The court stated Exclusionary Rule that protects crime suspects from being incriminated by use of illegally acquired evidence should not be abolished. This rule is an essential weapon for innocent defendants who are vulnerable to the excessive force of police intrusion in the case of alleged crime. The power that has been bestowed on the law enforcing units, especially the police, in conducting searches or seizure is enormous (Yale, 2003), and only this principle can provide a standing for the defendants to protect themselves. Police brutality against US citizens has been witnessed on a daily basis, and people have been subjects to the violation of their fourth amendment rights times without number. Therefore, the exclusionary rule should be upheld to enforce the Fourth Amendment.
The exclusionary rule should be maintained because the police defile the authority of a search warrant and forcibly enter the suspect’s house, and conduct arbitrary searches seeking evidence (Lynch, 2000). Provided they have the search warrant, the police can enter the suspect’s premises at any time even in the night and conduct random searches that may disorganize the entire home even the places where the scope of the warrant does not cover. Usually, the police carry out as intensive search as he/she chooses to. Some of the evidence obtained are not related to the crime but will be twisted to fit the context thus incriminating an innocent person Yale, 2003). Furthermore, the Fourth Amendment does not specify the extremities in police searches and, therefore, this clause provides an opportunity for the suspect to benefit from the fourth amendment rights (Lynch, 2000).
The exclusionary rule should be upheld to curb the deaths that result from unreasonable searches. Citizens have lost their lives in the course of police confrontation in suspected crimes. For instance; in 1992, police raided and shot at Donald Scott at his Malibu ranch California where they suspected that the ranch was a drug hub. A different incident involved Rev. Accelynne Williams, who died of severe heart attack after an uninformed police intrusion into his home in search for drugs only to realize that they had invaded the wrong home. Such incidences of police altercation be scrapped with in case the exclusionary rule is abolished, and the justice system will be held responsible for the tragic occurrences (Lynch, 2000).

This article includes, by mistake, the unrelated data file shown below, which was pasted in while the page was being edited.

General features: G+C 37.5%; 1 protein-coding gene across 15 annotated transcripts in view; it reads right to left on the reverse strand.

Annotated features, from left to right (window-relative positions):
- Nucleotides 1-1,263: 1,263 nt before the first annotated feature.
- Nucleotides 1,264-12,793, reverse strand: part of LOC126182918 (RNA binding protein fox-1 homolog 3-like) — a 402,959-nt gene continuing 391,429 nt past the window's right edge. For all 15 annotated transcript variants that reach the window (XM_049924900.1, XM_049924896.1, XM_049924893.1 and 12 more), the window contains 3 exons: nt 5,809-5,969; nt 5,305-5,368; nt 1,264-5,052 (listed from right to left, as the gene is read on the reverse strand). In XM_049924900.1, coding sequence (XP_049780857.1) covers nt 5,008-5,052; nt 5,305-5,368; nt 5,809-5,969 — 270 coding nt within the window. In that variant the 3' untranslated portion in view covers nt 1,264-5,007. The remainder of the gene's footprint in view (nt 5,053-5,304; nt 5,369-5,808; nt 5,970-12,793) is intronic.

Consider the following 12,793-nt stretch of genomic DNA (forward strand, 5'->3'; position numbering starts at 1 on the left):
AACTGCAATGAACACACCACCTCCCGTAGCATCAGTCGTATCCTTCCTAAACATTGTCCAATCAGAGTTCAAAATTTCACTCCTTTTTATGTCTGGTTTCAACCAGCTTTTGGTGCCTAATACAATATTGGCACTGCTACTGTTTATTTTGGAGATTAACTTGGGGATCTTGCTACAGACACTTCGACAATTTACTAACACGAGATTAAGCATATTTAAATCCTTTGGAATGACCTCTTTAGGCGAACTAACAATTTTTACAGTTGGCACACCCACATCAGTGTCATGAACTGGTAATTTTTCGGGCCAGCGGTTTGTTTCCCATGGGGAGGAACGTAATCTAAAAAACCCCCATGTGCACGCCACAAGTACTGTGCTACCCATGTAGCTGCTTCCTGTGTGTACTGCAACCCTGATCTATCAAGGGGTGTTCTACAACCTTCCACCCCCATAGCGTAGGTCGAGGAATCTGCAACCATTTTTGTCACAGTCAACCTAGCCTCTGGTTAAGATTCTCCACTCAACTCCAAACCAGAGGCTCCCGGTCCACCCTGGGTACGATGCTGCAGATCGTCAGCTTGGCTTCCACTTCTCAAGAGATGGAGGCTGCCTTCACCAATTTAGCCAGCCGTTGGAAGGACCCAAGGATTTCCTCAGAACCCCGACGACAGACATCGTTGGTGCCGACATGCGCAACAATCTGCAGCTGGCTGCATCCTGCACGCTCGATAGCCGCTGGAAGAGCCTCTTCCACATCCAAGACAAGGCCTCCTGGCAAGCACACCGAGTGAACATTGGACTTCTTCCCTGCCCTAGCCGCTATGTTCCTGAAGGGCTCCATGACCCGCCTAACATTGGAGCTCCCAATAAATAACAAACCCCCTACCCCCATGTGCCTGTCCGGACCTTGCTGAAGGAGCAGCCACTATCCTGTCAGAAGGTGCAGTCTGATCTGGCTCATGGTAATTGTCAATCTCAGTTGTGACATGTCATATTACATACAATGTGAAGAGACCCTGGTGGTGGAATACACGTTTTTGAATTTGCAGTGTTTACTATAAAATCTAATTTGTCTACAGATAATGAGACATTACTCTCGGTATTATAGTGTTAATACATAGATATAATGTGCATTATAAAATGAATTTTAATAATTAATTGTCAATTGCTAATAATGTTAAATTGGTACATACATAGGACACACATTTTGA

The exclusionary rule should be upheld because the evidence that ought to be terminated is determined by the court to be illegally obtained hence lawfully invalid. The exclusionary rule supports the purpose for the specification of a search warrant, probable cause and the suspects consent before police intrusion. However, the police use profanity before young children, and point their weapons at harmless occupants like in the 1995 case of unarmed and compliant Scott Bryant who was killed before his eight-year-old son, when the police entered a trailer home to execute a search warrant for marijuana (Lynch, 2000). The law enforcing officer’s damage family property, hold the family hostage for unreasonable periods of time, and leave the family standing helplessly as they watch them executing their duties. The exclusionary rule is needed to curb the incidences where the defendants lack standing to defend the violation of their rights (Yale, 2003).
The exclusionary rule is a significant constitutional privilege that enables suspects to benefit from the right to be liberated from unreasonable searches and seizures. The rule is an indispensable tool that facilitates the right to privacy and ability to contest its violation in the court of law. It also separates innocence from self-incrimination and forced evidence that is unconstitutional. The rule also regulates police authority during searches because of the fear of prosecution in the case of vindication of such an abuse. The exclusionary is indubitably significant to the citizens and should not be abolished.
Yale, K. (2003). “In Defense of the Search and Seizure Exclusionary Rule (1st ed., pp. 119-140).
Hare J.L. & Pub.
Lynch, T. (2000). In Defense of the Exclusionary Rule. Harvard Journal Of Law & Public
Policy, 23(3), 711.